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Melorra's founder Saroja Yeramilli shares the career advice you need to know

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Walking away from the corporate world and turning entrepreneur is never easy. But Saroja Yeramilli, CEO and founder of the jewellery brand Melorra, has a knack for trying out new things.

In her career of over two decades, she has been an account executive with Ogilvy and Mather, headed the sales team at Tanishq, led operations at Marico-Kaya skin clinic and handled marketing at Dell, among other roles. A couple of years ago, Saroja recognised a gap in the fine jewellery market and decided to bridge it. "Most of the jewellery out there was the kind that women would store in lockers and wear only on special occasions. There was nothing exciting for young women to pair with western wear on a daily basis," she says. "Our designs at Melorra are contemporary and heavily influenced by international trends."

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Right from her first job, Saroja was keen on understanding how a business grows, and that knowledge has held her in good stead today. In 2016, Melorra closed its first round of funding at $5 million (about Rs 33.4 crore), making it one of the largest ever seed rounds raised by an Indian venture in recent times. In two years since Melorra's launch, the brand has grown in leaps and bounds. Today, Melorra delivers to every single pincode in the country. "In fact, 50% of our business can be traced to small towns and cities," Saroja shares. For the next couple of years, Saroja will focus on Melorra's growth in India, and then train her sights on building a global consumer brand.

For Saroja, being an entrepreneur has meant learning, and also unlearning a lot of concepts. "The corporate world does not encourage risk-taking, and nor does it reward failure. But in a start-up, if you are not failing, you are not innovating. We celebrate failure," Saroja says. "Also, a corporate company has a long-term business plan, but in a start-up, you need to be flexible and agile so you don't miss out on opportunities for growth."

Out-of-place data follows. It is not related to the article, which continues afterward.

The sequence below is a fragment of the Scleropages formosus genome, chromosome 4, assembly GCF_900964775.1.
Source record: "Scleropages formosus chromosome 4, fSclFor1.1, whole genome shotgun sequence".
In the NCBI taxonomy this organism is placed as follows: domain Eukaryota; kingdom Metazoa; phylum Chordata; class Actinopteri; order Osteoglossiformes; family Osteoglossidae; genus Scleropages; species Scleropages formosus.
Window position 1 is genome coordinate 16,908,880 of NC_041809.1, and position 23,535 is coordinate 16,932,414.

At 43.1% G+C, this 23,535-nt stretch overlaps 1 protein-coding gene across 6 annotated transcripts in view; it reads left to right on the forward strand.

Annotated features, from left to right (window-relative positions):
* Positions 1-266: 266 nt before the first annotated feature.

Saroja's professional journey has been peppered with sabbaticals — she took time off when she had her two children, rejoined the work force, and again quit to spend some time with her kids. "I think as women, once you've achieved a certain level of success professionally, it's okay to give importance to your personal life. Don't hesitate to take a break," she says. Amen to that.

Saroja shares 3 tips that will boost your career:

1) "Learn the different aspects of building a business. This is invaluable knowledge."

2) "Make an effort to go to important events and be visible. Women often feel shy to network — I've been guilty of it too — but it's important to develop connections."

3) "Find the right balance between being aggressive and being submissive. A lot of women are scared of being seen as ambitious. But there's a way to be assertive without raising your voice. Don't let your gender hold you back. "